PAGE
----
Calissons d’Aix

“Following Cézanne’s Footsteps”

calisson_b_pageAn Aix-en-Provence specialty, the Calisson is a delicious blend of almond paste, orange zest and candied cantaloupe covered with a delicate layer of icing.


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“Under its pale lacy shell, this Calisson delivers citrus notes, with hints of ripe juicy orange and candied melon. The rich almond paste blends with the aromas of sweet, sun-gorged fruit. The finish offers hints of ginger. Like a still-life painting, Cézanne’s countryside invites you in.” – Gisèle Marguin, Master Sommelier of the UDSF (Union de la Sommellerie Française)


Californian almonds, candied cantaloupe, candied oranges, sugar, icing sugar, water, glucose syrup, inverted sugar, unleavened bread, water (for icing), egg whites, natural vanilla flavouring, natural almond flavouring.


Contains fruits with shell, eggs and sulfites.


Nutrition facts

Nutrition facts

where the calisson d’aix comes from (history and origin)

Savoured since Greek and Roman antiquity, the mixture of almonds and candied fruit was also appreciated during the Middle Ages, as attested by an allusion to this delicacy in the Chronicles of the Venetians by Martino di Canale in 1275.

Many legends explain the origin of the Calisson d’Aix. The most famous is the one telling that on the occasion of King René d’Anjou’s wedding with Jeanne de Laval in the 15th century, the master confectioner had the queen taste a calisson. The latter would have greatly appreciated this dish! This period of trade between Provence and Italy encouraged the development of this culinary specialty.

Nevertheless, it was only when the almond was grown directly in Provence in the 16th century that trade really took off and Aix-en-Provence became the city of Calisson. The first factories were built in the 19th century. During the 20th century, the city had about twenty manufacturers.

Local ingredients for dough preparation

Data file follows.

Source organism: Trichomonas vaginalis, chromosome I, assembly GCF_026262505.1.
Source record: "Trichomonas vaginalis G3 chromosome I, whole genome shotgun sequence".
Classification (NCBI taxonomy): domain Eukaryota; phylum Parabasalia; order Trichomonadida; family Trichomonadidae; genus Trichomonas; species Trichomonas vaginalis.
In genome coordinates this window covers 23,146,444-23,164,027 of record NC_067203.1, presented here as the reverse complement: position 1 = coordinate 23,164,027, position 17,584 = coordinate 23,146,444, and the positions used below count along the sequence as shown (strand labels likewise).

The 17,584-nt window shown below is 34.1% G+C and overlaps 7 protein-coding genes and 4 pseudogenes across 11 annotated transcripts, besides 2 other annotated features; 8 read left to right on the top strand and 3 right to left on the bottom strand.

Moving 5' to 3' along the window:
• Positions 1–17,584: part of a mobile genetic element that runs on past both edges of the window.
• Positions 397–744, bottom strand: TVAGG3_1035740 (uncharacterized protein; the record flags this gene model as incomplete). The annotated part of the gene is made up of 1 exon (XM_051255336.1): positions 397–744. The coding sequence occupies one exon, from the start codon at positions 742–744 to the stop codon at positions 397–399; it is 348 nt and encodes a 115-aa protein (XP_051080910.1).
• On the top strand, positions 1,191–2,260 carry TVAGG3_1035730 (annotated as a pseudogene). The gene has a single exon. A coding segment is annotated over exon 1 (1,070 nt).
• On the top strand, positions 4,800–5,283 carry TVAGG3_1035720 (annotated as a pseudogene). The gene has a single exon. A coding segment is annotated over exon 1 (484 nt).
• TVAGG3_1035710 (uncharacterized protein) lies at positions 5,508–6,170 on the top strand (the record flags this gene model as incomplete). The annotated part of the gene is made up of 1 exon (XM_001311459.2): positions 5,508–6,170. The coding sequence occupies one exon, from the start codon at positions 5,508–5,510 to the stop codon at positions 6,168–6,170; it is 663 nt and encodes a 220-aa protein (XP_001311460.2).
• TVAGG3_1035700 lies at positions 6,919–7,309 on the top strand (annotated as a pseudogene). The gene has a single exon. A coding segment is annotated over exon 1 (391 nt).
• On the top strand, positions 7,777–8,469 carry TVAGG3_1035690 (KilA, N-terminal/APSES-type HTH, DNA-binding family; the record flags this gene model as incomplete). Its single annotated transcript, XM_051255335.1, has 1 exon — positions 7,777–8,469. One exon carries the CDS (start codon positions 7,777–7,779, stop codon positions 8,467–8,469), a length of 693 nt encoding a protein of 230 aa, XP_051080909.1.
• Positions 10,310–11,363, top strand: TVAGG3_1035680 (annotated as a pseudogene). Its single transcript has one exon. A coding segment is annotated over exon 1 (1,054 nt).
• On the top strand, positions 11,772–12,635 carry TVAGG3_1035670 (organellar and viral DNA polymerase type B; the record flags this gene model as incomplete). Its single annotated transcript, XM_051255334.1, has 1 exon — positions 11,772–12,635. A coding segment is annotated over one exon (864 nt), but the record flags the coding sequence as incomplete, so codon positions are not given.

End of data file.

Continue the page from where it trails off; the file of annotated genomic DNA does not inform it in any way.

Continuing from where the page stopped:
• The almonds are mound and crushed (40%) with candied melons and candied fruit or orange peel syrup (60%).
  • This mixture is then heated in a mixer. The confiscator then works the dough by hand and lets it rest for 2 days.
  • The “royal ice cream” of the Calisson d’Aix must then be prepared. It is a mixture of egg white with sugar in a mixer.

Calisson shaping: the calisson machine!

A leaf of host is placed under the tray containing the moulds of the shape of the calisson. These moulds are then filled with dough by the machine. The icing is then manual. The calissons are then removed from the mould and placed on a baking sheet to iron in the oven to solidify the “royal ice cream”. They then cool in the open air.

In Aix-en-provence or in the surroundings, it will be possible for you to visit the workshops of calissonniers but also manufacturing plants to discover everything of this know-how. The age of the houses guarantees you many delicious anecdotes!
Between tradition and innovation

Thanks to its age, the Calisson d’Aix is very appreciated and even enjoys a blessing every year at the Saint-Jean-de-Malte church in Aix-en-Provence!

In the 1980s, many family houses expanded, turned to international markets and diversified their products. The workshops strive to innovate and create variations of calisson with chocolate, orange blossom, lemon, violet… always in the spirit of calisson d’Aix. There are also salted calissons for the aperitif, which received the great food innovation prize in 2010.